By Ed Coghlan
Ask a CRPS patient about his or her experience with physicians and you’ll probably hear something like “It took months for me to get a diagnosis.”
In fact, the average CRPS patients sees four doctors before he or she can get a diagnosis.
RSDSA, a national non-profit, has partnered with the American Academy of Pain Management to offer two accredited educational courses on CRPS.
“Our goal is to minimize the time between onset of CRPS symptoms & diagnosis,” said Jim Broatch, RSDSA Executive Vice President. “We firmly believe that an earlier diagnosis will lead to better treatment outcomes.”
Dr. Phillip Getson, a New Jersey physician, will teach the courses. He feels strongly that CRPS is still badly misunderstood.
“There’s a lack of understanding about the disease,” he said. “In fact, there are some who don’t even think it exists.”
CRPS/RSD is a chronic neuro-inflammatory disorder that affects an estimated quarter of a million Americans, although most think the number is higher. CRPS generally follows a musculoskeletal injury, a nerve injury, surgery or immobilization. The persistent pain and disability associated with CRPS/RSD require coordinated, interdisciplinary, patient-centered care to achieve pain reduction/cessation and better function.
But first, it has to be correctly diagnosed.
Dr. Getson and Broatch are hoping the courses will educate physicians, psychologists, and nurses for the next three years about CRPS, and its often comorbid conditions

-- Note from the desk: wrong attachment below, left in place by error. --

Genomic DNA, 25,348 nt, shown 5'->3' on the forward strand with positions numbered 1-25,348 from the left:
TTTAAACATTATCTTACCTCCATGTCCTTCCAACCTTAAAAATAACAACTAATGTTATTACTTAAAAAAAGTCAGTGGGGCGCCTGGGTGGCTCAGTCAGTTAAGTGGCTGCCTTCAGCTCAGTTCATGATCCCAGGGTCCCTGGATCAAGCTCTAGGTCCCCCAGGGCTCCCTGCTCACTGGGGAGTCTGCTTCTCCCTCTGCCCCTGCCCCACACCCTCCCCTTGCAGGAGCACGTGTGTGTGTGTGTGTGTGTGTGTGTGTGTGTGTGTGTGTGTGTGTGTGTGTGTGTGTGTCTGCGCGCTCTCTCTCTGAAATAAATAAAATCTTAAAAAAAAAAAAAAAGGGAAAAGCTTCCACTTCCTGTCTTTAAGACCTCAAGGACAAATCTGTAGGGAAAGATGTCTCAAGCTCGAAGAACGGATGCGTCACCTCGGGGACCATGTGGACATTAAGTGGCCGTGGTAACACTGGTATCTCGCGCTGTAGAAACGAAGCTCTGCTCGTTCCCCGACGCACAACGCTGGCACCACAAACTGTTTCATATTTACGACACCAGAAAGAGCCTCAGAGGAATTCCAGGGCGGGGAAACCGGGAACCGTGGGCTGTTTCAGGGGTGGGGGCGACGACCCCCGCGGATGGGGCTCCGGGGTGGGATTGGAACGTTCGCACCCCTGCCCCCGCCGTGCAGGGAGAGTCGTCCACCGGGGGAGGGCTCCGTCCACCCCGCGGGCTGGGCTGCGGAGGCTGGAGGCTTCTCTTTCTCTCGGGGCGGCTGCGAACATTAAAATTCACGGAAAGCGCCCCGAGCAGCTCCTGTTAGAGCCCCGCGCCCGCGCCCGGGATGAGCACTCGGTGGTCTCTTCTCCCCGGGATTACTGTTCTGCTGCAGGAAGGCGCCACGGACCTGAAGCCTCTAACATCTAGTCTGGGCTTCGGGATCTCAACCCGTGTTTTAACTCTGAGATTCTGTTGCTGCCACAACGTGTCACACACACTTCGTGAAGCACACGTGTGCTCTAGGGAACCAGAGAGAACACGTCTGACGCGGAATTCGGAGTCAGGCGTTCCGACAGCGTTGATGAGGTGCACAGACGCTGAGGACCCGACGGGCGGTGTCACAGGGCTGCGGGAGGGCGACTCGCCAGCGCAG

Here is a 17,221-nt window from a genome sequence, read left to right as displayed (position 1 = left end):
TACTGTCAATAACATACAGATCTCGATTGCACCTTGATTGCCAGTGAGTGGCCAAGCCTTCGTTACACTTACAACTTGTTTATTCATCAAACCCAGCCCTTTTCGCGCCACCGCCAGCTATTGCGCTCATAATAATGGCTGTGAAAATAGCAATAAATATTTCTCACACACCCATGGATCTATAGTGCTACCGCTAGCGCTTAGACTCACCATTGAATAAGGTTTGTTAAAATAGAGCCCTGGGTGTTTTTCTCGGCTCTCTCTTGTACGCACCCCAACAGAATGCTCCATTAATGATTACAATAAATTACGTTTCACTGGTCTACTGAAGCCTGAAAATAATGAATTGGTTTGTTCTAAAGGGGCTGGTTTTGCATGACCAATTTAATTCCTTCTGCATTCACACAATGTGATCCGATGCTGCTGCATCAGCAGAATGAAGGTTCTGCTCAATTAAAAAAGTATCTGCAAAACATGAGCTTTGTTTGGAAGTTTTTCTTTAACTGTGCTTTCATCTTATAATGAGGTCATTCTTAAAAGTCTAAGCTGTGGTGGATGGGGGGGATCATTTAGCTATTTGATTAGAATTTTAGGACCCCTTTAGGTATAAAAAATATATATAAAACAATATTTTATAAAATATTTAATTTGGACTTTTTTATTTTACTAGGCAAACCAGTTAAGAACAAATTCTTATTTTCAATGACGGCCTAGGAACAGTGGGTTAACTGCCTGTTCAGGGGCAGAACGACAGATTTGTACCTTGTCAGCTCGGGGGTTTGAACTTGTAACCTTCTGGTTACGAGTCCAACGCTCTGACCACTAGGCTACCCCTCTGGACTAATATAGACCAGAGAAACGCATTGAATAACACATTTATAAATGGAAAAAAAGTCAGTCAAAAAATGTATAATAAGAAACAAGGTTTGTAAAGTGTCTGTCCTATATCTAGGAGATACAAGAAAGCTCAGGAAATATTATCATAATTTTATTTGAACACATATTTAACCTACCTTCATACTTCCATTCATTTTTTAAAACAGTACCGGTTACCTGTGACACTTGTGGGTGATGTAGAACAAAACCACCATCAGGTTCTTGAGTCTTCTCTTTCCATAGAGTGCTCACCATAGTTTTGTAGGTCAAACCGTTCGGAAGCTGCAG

“Dr. Getson is passionate about treating CRPS and his lectures were jammed packed at the last Academy meeting,” Broatch said.
For Getson, it’s understandable why it is often underdiagnosed.
“Doctor don’t see a lot of it. And the way that medicine is practiced in the 21st century also hurts the effort,” he said. “We just don’t take enough time with the patient. We can do better.”
It’s about education.
Broatch has been pressing the medical community to better under CRPS. He went to the national meeting of emergency room physicians recently to educate them about CRPS. (Here’s the National Pain Report story on it)
Now this opportunity with the AAPM is designed to help others, like orthopedists, podiatrists and family physicians to learn more.
“We are strongly urging members of the CRPS community to share this educational opportunity with their treatment team and especially those health care professionals who are not very familiar with CRPS,” said Broatch.
For advocates like Gracie Gean Bagosy-Young, a patient having to educate a physician is a necessary task that can be frustrating.
“We get tired of going to our appointments loaded down with brochures and documents, prepared to teach each doctor we encounter.”
Dr. Getson’s message to the physicians is to slow down and listen to the patient.
“We’re in rush mode which is not what medicine is supposed to be,” he said. “I’ll remind them what we learned in medical school which is to make someone better of get them to someone what can get them better.”
Sounds like a good plan.
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